Radiology System Has Crucial Patient Safety Benefits


Research emerging from Cottage Health System (CHS) shows patients benefit when hospitals use an advanced picture archiving and communication system (PACS) for radiology images.

Cottage uses a sophisticated PACS that offers Internet access to radiological images and voice clip reports, which are dictated by radiologists who interpret the images.

Research on the patient safety benefits of Cottage's PACS was presented at the 2006 annual meeting of the National Patient Safety Foundation (NPSF). The PACS involved in the research is made by DR Systems, a San Diego developer of hardware and software for PACS and radiology information systems.

"Every hospital these days is looking for ways to improve patient safety," said Steven Fellows, executive vice president and chief operating officer of CHS. "These research results show that the PACS at Cottage is making a substantial difference.   It's contributing substantially to more accurate diagnosis and faster care for the patients we serve." Fellows is one of the three research authors of the presentation at the patient safety conference, May 10-12, in San Francisco.

The experts' poster presentation concerns a five-year longitudinal study (2001-2006) in which referring physicians, who rely on radiologists' interpretation of radiological images, assessed the patient safety benefits of the health system's PACS. The study included a quantitative survey taken in 2001 and a follow-up qualitative survey, with in-depth interviews of referring physicians conducted this year.

Voice clips are an unusual feature of Cottage's PACS. The radiologist dictates his or her impression of the exam, which is then immediately available as an audio file attached to the study.   These voice clips are accessed   by physicians treating patients, through the facility's internal computer system or remotely via the Internet. 

The voice clips provide the radiologist 's interpretation for all radiologic exams, including the more complex and important studies such as MRIs and CT scans.   These exams are valuable in diagnosing and treating patients in the emergency room and other critical-care situations.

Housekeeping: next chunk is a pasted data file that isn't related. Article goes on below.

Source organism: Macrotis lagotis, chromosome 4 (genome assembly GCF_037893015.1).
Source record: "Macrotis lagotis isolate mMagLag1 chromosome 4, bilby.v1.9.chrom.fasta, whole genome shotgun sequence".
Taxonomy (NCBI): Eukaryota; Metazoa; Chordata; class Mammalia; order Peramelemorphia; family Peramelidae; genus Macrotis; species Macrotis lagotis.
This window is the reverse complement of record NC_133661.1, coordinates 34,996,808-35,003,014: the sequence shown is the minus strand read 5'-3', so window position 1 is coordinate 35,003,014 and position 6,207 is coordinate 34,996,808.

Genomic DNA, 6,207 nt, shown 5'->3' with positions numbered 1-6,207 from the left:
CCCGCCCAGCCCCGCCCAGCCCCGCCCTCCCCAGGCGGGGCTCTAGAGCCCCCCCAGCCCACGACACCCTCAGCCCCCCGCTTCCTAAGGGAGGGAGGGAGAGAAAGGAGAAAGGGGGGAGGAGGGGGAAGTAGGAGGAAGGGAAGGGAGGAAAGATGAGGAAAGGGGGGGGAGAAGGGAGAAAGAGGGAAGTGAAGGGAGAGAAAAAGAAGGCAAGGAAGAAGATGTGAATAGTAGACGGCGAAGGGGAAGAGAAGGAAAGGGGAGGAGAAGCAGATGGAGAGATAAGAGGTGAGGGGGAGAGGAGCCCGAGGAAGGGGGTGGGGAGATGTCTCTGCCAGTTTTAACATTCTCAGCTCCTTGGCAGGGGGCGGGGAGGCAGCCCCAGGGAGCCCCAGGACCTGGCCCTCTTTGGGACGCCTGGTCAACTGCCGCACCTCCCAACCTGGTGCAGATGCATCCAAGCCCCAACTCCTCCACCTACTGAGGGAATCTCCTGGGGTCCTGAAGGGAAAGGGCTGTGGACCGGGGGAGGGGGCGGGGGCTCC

Most PACS do not have this combination of voice clip with Internet-access capabilities.   In most U. S. healthcare facilities other than Cottage, physicians who rely on the radiologists' reports have to wait at least several hours - and sometimes days  --  before a full text report can be generated and distributed.

"Rapid access to both images and voice clips with the radiologist's report can make a tremendous difference clinically," said Michael Trambert, M.D., one of the three study authors. "These features really speed up diagnosis and treatment for critically ill patients, because it's fast and easy to get the information doctors need for decisions about care. Ideally, that information should always include the radiologist's expert opinion. Voice clips make it possible for a radiologist's report to accompany every exam that is viewed on the PACS."

 A PACS that lacks remote web access and voice clips can create a patient safety problem, Dr. Trambert said: "Without Web access and voice clips there's a greater chance for medical errors.   Especially if doctors are pressed for time, they are often forced to make decisions based on inadequate data -- such as the radiology images alone without the radiologist's medical interpretation." 

Dr. Trambert is lead radiologist for PACS reengineering at CHS and the Sansum-Santa Barbara Medical Foundation Clinic. Erin Leifer, M.H.A., a systems analyst for CHS, is also an author on the study.

Among key findings from the quantitative survey conducted by Cottage:

  • 69 percent of respondents found that web access to the PACS saved "significant time" in retrieving results from the Radiology Department.
  • 61 percent said that exam access in their office via the web "significantly improved" patient care.
  • 94 percent reported that voice clips were "valuable" or "very useful."

As an example of how combined web access and voice clips improved patient care, one physician recalled the case in which "we had a result 20 minutes later. It made the difference in a decision between whether the patient should go to the hospital promptly or not, and she did and is much better." 

The presentation at the national patient safety conference also covered additional patient safety benefits of the PACS at CHS. These include:

  • Voice clip/montage combination. The PACS generates a set of key images that summarize the exam. By viewing the montage while listening to the voice clip, referring physicians can quickly review results and make diagnostic and treatment decisions.  That arrangement expedites care for critically ill patients.
  • Virtual consultations via web access. All caregivers consulting on a case can access exams and voice clip reports simultaneously from wherever they are - the hospital, their office, home, or even while traveling.

Patient safety concerns, such as those addressed in the new Cottage research, gained new prominence with a report from the Institute of Medicine's (IOM) titled To Err is Human: Building a Safer Health System .   That report ushered in an era of increased focus on preventing medical errors and improving patient safety. The IOM noted that up to 98,000 deaths and more than 1 million injuries in hospitals were caused by clinical mistakes. Among the medical error categories were delays and errors in both diagnosis and treatment.


May 2006